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/ 8 September 2022

Guidance for parishes following the death of HM the Queen

Update 14 September: The BBC has announced that churches and other venues may show the Queen’s funeral without a TV licence. See the full details on the BBC website. The BBC article states that to screen the service you still need a PRS license, CCLI have confirmed that no PRS license is needed.

Books of condolence: Archivists nationally are currently discussing what should happen to all the books of condolence from churches. For the meantime, keep them safe and as soon as the archivists have agreed a consistent approach that will be communicated out.

Following the sad announcement of the death of Her Majesty the Queen, please find below some guidance notes and suggested activity in response.

Resources and liturgy have been published on the Church of England website.

For the guidance document from the Church of England, including a list of key dates, please click here. It has been confirmed that Friday 9th September is D-Day.

These are just suggestions, but you may wish to support your local community in their mourning:


Download and print out a portrait photo of The Queen to display in your church. You can find some approved photographs here:
Click for image 1
Click for image 2


Provide tea-lights. Think of where people will be able to light them and leave flowers and tributes if a large amount of space is needed. Silver foil covering steps or surfaces in church could be one way to allow greater space for candles/flowers.

Condolence books

This is particularly for large churches, though smaller parishes may also want to offer it. The suggestion is to buy smart black A4 ringbinders and good quality paper rather than official condolence books. Then these can be endlessly expanded/replaced (some defamatory comments occasionally happen, so these can be removed). Some stationery shops have ringbinders with curved spines which look less ‘office-y’ than most.

Prayer cards

Parishes could think about printing small cards with photo plus prayer on the reverse, for people to take away, or some other form of prayers for people to use individually, as a pastoral help.


It is likely that a lot of non-regular worshippers will come to church. Whatever regular services you hold could be adjusted. Have extra orders of service available. A very simple variation would be to have a time of silence and perhaps a short prayer, and then to sing ‘Praise, my soul, the King of heaven,’ known to be one of Her Majesty’s favourite hymns, and familiar enough for someone to sing unaccompanied if necessary.

You may want to consider an additional services: a special Evensong of thanksgiving and remembrance, for example, or a local Vigil, as well as what form the Sunday services might take.

Suggested liturgy will be released shortly.

Some possible readings:

Psalm 23 *
Psalm 121 †
Ecclesiastes 12.1-7 †
Revelation 7.9-17 †
Revelation 21.1-6 *

  • used at the funeral of King George VI
    † used at the funeral of Queen Elizabeth the Queen Mother

National Anthem

It might be appropriate sing this at the end of your Sunday services. The new form (God save the King) is technically correct, according to the College of Heralds, from the moment the announcement of Her Majesty’s death was made. If using the National Anthem at any point, it would be wise to print out the words (or project them on a screen) so that people don’t get the words him/her wrong by mistake.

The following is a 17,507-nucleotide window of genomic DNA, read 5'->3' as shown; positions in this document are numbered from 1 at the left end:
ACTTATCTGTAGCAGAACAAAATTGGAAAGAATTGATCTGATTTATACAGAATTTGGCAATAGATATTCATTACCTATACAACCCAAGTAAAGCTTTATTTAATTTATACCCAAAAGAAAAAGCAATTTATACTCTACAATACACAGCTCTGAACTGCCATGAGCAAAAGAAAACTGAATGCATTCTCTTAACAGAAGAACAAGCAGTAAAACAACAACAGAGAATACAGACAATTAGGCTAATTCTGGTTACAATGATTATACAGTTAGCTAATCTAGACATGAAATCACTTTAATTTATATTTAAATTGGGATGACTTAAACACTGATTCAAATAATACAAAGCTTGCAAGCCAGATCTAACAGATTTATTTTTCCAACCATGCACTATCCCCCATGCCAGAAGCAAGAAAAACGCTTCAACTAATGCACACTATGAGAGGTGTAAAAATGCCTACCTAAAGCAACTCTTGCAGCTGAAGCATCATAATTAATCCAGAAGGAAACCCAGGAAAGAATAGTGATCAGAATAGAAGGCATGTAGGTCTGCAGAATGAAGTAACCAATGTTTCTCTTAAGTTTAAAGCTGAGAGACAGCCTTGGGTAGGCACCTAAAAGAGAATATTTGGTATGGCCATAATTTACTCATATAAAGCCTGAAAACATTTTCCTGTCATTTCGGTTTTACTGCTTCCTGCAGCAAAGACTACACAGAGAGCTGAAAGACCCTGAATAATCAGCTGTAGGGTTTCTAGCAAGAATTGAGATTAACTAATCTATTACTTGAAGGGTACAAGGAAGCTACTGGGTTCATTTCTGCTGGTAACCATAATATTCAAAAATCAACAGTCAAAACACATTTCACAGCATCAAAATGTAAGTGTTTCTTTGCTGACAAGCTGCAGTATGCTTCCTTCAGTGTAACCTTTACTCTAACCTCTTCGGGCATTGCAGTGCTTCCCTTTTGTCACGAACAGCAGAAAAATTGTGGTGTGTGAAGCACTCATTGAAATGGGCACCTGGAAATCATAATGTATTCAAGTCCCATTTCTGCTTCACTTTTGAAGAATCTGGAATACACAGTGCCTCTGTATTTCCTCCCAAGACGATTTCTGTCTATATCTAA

Keep the church open.

It is possible that people may be looking for somewhere to go to express their feelings and respond in prayer all through the night after the news is first announced. Whoever is available (even if the vicar is on holiday) might need to stay up and stay around.

A Vigil service is expected to be broadcast from St Paul’s Cathedral. It may be that people want to come out after this to light a candle etc.


It would be appropriate to change to the liturgical colour purple, for churches with altar frontals and vestments.


Churches and public buildings with flag-poles should fly a flag at half-mast as soon as possible. But, officially, on the day after the death is announced when the new King is proclaimed, flags should fly at full-mast again for the day. (You might want not to fly a flag at all on this second day, so as not to be thought disrespectful by those who will not know that full-mast on this occasion is correct.) Then flags go back again to half-mast from day 3.

Half-mast means two-thirds of the way up the flagpole with at least the height of the flag between its top and the top of the pole.

The appropriate flag is the Union Flag (“Union Jack”) or the Cross of St George flag.


Where a Church has bells, these may be rung or tolled as an indication of public mourning, in compliance with any local Risk Assessment re: Public Health Regulations. It is appropriate for bells to be muffled or- half-muffled when the flags are at half-mast, unmuffled when flags at full­mast (as above).

On the announcement of death, bells may be tolled for one hour as shown below:

  • If the announcement occurs after 1600 hrs: bells toll at noon on the following day

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The diocesan communications team provides support to the network of clergy, churches, parishes and other worshipping communities that comprises the Diocese of London, as well as to the staff teams of the London Diocesan Fund.

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